There are certain protocols and best practices when disposing of waste in the dental practice. Here is a “101” on the best ways to get rid of specific dental practice garbage.
In the average American home, there are generally 2 main sources of waste–trash and recycling. One may be asked to separate recycling into paper, glass, and metal, but for the most part, it’s a straightforward affair. The same is not true of dental practices. Like any healthcare setting, waste comes in various forms and must be handled and disposed of properly, bowing to local regulations and safety protocols.
Because they are healthcare settings, dental practices often handle biohazardous waste which is any waste containing blood.
“Biohazard waste would be waste that is hazardous, because it has either blood or blood-saturated items,” infection control consultant and speaker Leslie Canham, CDA, RDA, CDIPC, says. “Sharps like used needles are 1 type of biohazard waste and cannot go into the regular trash. There are other items that are considered biohazardous, for example, blood-saturated items that have fluid blood would be considered biohazardous and these items would go in a red bag. It’s called a biohazard bag or red bag waste. It has a biohazard symbol on it and it cannot be thrown in the trash. It needs to be picked up by a company that manages biohazard waste. In additional to blood-soaked items sometimes, in surgery practices, they may have IV tubing containing blood products.”
“You need a biohazard company to remove it, and it goes in special bags,” Lisa Kane, DMD, of Dental Office Compliance of New England adds. “Everything must be labeled. There are medical waste incinerators that you can use in your office. There are also different types of sharps containers that you can put the biohazard in, and then you add a chemical in it and it makes it so it’s not at risk of causing an infection anymore.”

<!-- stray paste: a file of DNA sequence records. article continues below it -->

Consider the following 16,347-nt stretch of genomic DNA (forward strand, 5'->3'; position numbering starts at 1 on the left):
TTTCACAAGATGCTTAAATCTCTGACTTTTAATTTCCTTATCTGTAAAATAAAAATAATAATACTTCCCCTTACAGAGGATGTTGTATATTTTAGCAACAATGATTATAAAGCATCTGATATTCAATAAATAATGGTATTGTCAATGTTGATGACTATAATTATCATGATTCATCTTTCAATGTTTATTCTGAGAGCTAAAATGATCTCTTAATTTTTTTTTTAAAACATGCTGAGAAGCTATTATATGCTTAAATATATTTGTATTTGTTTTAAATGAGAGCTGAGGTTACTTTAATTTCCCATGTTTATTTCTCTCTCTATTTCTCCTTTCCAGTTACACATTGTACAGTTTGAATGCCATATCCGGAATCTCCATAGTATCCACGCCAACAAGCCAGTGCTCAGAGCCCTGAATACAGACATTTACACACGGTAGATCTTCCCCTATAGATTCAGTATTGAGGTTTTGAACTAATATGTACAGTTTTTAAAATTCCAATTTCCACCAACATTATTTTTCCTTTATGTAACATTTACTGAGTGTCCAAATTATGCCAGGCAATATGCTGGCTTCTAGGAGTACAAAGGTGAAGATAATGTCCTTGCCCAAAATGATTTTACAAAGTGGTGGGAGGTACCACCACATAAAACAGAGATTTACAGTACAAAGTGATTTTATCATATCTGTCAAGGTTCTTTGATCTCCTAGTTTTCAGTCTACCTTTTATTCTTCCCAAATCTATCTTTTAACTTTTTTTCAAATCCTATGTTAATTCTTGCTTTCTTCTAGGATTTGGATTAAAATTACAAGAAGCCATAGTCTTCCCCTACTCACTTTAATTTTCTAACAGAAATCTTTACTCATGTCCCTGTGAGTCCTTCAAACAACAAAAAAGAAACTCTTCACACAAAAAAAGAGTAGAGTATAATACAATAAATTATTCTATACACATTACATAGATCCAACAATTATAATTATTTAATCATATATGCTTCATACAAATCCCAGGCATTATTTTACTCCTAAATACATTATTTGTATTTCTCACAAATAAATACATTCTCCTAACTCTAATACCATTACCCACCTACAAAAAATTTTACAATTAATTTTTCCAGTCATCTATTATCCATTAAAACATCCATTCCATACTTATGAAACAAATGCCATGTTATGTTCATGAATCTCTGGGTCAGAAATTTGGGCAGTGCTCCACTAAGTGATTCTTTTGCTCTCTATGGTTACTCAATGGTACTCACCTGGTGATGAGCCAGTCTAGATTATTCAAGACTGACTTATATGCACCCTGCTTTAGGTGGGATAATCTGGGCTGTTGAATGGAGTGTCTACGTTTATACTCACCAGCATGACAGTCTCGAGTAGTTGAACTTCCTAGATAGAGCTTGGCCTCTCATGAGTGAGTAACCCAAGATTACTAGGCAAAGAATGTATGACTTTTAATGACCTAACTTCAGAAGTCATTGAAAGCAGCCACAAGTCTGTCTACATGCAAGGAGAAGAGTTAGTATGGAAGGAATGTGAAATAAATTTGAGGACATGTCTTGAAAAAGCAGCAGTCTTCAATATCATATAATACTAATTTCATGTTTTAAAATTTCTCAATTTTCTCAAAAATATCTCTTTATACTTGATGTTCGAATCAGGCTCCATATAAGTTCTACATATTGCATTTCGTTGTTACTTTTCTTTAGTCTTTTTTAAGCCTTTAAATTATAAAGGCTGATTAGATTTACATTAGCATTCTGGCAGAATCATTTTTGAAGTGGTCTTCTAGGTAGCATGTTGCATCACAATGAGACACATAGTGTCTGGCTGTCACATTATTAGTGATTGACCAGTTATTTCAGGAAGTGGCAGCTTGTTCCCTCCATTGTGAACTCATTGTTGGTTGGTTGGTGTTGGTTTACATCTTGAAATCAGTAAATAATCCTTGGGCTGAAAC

Practices are advised not to go overboard with filling up the biohazard containers. Placing things that aren’t hazardous is a common mistake. Remember, the more that’s disposed of, the greater the cost of disposal.
“I see a lot of people putting irregular trash in the biohazard containers,” Dr Kane observes. “Biohazard is only something that could cause you an infection. For instance, personal protective equipment (PPE) or tray covers are not normally biohazards.”
Sometimes, practices have leftover or expired medication. Its disposal is governed by state regulations.
“You’ve got to look at your state and see what the Department of Environmental Protection rules are in your area,” Dr Kane advises. “Some medications can be thrown in the trash. Some have to be sent back to the company where you got them from. In your town, probably there’s a medication dropbox in a pharmacy. You can return it, but you just have to check your area and see what the regulations are for the specific medications.”
“Many times I get asked the question, ‘Can the anesthetic carpules go into the sharps container after it’s been used on a patient and it’s empty?’” Canham adds. “If it’s empty, it can go in the sharps container, but if it has anesthetic in it, it’s considered pharmaceutical waste. In most states, an empty anesthetic carpule can go into the regular trash if it is not broken (be sure to check with your own local regulations). If it’s broken, it definitely goes in the sharps container. If it has any blood aspirated in it, it goes in the sharps container.”
Dental practices have their own, unique waste with amalgam. Composite is more prevalent now, but new and old amalgam must be disposed of properly.
“The kind of waste that I would say is the most concerning is any kind of amalgam waste, because of the effects of mercury on the environment,” Canham says. “A lot of dental offices use composite, so not as many dentists are placing amalgam. Many offices say, ‘Well, we don’t place amalgam,’ but sometimes they’re removing amalgam fillings. They might have some amalgam caught in their chairside trap.